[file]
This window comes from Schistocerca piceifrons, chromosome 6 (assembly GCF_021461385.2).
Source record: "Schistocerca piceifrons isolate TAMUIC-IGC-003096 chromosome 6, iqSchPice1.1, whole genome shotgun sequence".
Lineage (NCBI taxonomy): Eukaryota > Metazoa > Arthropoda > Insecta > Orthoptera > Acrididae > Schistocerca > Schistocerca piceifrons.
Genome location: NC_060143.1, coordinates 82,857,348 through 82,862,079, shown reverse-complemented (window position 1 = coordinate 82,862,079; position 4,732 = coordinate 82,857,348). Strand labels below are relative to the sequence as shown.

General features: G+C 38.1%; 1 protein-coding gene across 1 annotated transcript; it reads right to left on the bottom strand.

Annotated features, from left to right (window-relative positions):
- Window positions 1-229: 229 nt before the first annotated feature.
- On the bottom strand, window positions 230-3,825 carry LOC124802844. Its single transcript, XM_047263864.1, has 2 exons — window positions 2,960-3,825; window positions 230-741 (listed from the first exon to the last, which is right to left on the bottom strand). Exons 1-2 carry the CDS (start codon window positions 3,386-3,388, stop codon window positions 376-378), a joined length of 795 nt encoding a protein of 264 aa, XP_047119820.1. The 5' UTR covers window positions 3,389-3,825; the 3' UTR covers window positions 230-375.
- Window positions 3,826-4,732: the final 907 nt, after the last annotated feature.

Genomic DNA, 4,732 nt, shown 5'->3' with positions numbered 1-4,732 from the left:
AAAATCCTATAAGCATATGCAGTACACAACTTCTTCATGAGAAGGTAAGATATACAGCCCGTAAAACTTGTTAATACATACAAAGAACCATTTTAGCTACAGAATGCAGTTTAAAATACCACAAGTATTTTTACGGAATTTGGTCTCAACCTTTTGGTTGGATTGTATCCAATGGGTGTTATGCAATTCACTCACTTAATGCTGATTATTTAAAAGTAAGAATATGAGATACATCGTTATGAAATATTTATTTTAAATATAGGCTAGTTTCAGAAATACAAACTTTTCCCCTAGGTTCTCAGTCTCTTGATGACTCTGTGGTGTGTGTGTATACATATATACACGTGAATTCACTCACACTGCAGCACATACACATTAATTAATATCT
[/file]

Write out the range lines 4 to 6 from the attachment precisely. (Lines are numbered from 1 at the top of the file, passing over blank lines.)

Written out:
Genome location: NC_060143.1, coordinates 82,857,348 through 82,862,079, shown reverse-complemented (window position 1 = coordinate 82,862,079; position 4,732 = coordinate 82,857,348). Strand labels below are relative to the sequence as shown.

General features: G+C 38.1%; 1 protein-coding gene across 1 annotated transcript; it reads right to left on the bottom strand.

Annotated features, from left to right (window-relative positions):